Jason deCaires TaylorThe Dream Collector, MUSA Collection, Cancun / Isla Mujeres, Mexico. Photo by Jason deCaires Taylor.

One of his past projects, the Dream Collector, depicts a man deep in thought, writing on a desk where real bottles are filled with notes containing the dreams and aspirations of children from the United States and England, fishermen from Malaysia, and other people from around the world. Taylor has collected these notes over a year’s time.

Jason deCaires TaylorThe Raft of Lampedusa,  Museo Atlantico, Lanzarote, Spain. Photo by Jason deCaires Taylor.

One of his sculptures recently installed in Lanzarote, The Raft of Lampedusa, portrays a life raft filled with refugees and is meant to illustrate how we are all part of a global community and have a responsibility to each other.

A recent temporary project brought Taylor’s work to London when the artist installed The Rising Tide in the Thames River. The work was a commentary on the impact of fossil fuels, and it was one of the few projects which could be viewed, during low tide, without diving gear and an oxygen tank.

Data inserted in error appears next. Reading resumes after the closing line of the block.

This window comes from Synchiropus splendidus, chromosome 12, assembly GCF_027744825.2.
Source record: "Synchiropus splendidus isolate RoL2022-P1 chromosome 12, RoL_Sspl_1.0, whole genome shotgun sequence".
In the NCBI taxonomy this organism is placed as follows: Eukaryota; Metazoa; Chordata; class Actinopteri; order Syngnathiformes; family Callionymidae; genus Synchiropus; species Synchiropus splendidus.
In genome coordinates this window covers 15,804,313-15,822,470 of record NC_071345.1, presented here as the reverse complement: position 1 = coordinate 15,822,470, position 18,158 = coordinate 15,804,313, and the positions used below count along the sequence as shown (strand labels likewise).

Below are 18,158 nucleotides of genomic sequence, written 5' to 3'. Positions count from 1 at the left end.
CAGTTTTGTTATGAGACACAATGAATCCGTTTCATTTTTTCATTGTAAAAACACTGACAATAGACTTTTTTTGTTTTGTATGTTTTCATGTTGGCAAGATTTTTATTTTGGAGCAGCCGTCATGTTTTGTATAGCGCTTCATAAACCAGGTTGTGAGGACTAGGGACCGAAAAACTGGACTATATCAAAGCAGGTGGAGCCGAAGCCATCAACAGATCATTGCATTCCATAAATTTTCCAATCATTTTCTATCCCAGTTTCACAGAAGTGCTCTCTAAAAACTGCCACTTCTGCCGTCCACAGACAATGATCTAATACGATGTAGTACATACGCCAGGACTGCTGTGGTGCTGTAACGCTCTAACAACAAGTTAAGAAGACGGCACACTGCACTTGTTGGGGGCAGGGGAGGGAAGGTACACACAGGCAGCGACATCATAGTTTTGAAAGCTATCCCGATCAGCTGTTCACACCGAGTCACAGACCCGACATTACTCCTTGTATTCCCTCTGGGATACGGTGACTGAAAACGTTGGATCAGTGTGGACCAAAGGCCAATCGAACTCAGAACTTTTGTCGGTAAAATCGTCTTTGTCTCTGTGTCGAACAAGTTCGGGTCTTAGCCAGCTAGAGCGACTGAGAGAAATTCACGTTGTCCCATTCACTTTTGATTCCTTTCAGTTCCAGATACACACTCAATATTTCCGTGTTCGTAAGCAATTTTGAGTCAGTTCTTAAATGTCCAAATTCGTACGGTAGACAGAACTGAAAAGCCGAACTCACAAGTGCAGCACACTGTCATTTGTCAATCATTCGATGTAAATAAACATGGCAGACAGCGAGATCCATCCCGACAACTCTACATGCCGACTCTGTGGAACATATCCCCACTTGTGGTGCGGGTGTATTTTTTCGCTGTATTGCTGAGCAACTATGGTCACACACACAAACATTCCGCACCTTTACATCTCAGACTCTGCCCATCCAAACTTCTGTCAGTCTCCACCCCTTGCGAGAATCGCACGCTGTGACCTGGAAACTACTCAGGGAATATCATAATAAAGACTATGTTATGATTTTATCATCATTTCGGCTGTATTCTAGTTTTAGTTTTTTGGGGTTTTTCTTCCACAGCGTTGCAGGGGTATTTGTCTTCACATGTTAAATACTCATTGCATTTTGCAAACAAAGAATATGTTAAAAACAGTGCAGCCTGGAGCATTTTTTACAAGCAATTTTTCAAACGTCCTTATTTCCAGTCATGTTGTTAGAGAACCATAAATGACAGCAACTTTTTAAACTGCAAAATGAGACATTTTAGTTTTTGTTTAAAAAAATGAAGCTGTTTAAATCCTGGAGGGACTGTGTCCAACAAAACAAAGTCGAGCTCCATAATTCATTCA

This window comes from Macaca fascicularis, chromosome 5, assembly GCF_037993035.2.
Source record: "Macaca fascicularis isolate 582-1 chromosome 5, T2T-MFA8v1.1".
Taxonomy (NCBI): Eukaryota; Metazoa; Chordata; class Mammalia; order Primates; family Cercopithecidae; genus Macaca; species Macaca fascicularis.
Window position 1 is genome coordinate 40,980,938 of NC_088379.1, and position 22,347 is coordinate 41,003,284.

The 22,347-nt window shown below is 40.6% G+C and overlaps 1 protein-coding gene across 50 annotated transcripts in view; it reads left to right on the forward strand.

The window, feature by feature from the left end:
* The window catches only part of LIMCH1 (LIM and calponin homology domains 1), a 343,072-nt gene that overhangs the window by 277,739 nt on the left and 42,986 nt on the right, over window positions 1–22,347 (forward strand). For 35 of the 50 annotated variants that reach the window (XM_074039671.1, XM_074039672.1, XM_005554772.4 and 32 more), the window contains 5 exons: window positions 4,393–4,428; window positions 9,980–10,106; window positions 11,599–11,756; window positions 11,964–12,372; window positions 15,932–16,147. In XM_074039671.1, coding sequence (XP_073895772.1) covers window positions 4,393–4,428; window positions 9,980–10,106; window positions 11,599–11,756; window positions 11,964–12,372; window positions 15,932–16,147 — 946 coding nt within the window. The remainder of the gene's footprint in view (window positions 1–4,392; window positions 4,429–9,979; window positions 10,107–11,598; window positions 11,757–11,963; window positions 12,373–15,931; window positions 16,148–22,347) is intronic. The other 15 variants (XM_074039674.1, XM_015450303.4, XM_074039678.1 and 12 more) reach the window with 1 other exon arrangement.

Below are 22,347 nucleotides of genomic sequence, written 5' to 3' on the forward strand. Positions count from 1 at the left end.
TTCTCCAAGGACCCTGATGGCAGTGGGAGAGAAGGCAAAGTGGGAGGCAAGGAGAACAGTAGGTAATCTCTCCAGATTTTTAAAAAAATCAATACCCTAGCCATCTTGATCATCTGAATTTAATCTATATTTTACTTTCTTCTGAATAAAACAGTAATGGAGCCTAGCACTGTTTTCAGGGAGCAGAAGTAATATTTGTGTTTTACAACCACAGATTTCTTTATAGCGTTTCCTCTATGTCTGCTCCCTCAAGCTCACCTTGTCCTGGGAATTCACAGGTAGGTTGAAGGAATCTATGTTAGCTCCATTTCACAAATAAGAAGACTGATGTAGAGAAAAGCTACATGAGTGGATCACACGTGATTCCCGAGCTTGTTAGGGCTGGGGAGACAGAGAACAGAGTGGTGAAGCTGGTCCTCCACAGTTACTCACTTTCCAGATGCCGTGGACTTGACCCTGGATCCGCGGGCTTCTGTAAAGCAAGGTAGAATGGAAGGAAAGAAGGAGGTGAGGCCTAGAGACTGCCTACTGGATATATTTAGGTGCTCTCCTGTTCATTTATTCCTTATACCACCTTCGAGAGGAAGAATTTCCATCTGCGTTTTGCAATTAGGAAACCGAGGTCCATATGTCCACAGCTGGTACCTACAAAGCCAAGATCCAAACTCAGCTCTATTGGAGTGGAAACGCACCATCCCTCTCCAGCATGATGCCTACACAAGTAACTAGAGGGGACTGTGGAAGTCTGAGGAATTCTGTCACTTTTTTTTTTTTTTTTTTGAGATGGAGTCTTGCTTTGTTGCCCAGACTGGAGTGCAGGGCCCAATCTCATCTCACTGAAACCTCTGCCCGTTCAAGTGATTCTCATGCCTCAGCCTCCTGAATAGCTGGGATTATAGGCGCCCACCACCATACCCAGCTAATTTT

Jason deCaires TaylorThe Rising Tide, Thames foreshore, Vauxhall embankment, Central London. Photo by Jason deCaires Taylor.

In 2015, Taylor gave a TED talk where he spoke of the need to protect the oceans. Two of the most striking images he showed were that of a calm sea, how we usually visualize the ocean, and the next was under the surface of the ocean, where an abundance of sea life was visible. That stark contrast is part of the problem in conservation efforts and is the reason Jason deCaires Taylor is creating museums in the sea.

Museums are places where things that are precious are collected and saved from destruction. By installing his artwork in the ocean, Jason deCaires Taylor is drawing attention to the sanctity of the sea and our need to preserve and nurture it.

For those who aren’t divers, Taylor’s website contains photos of his ever-growing catalogue of work. end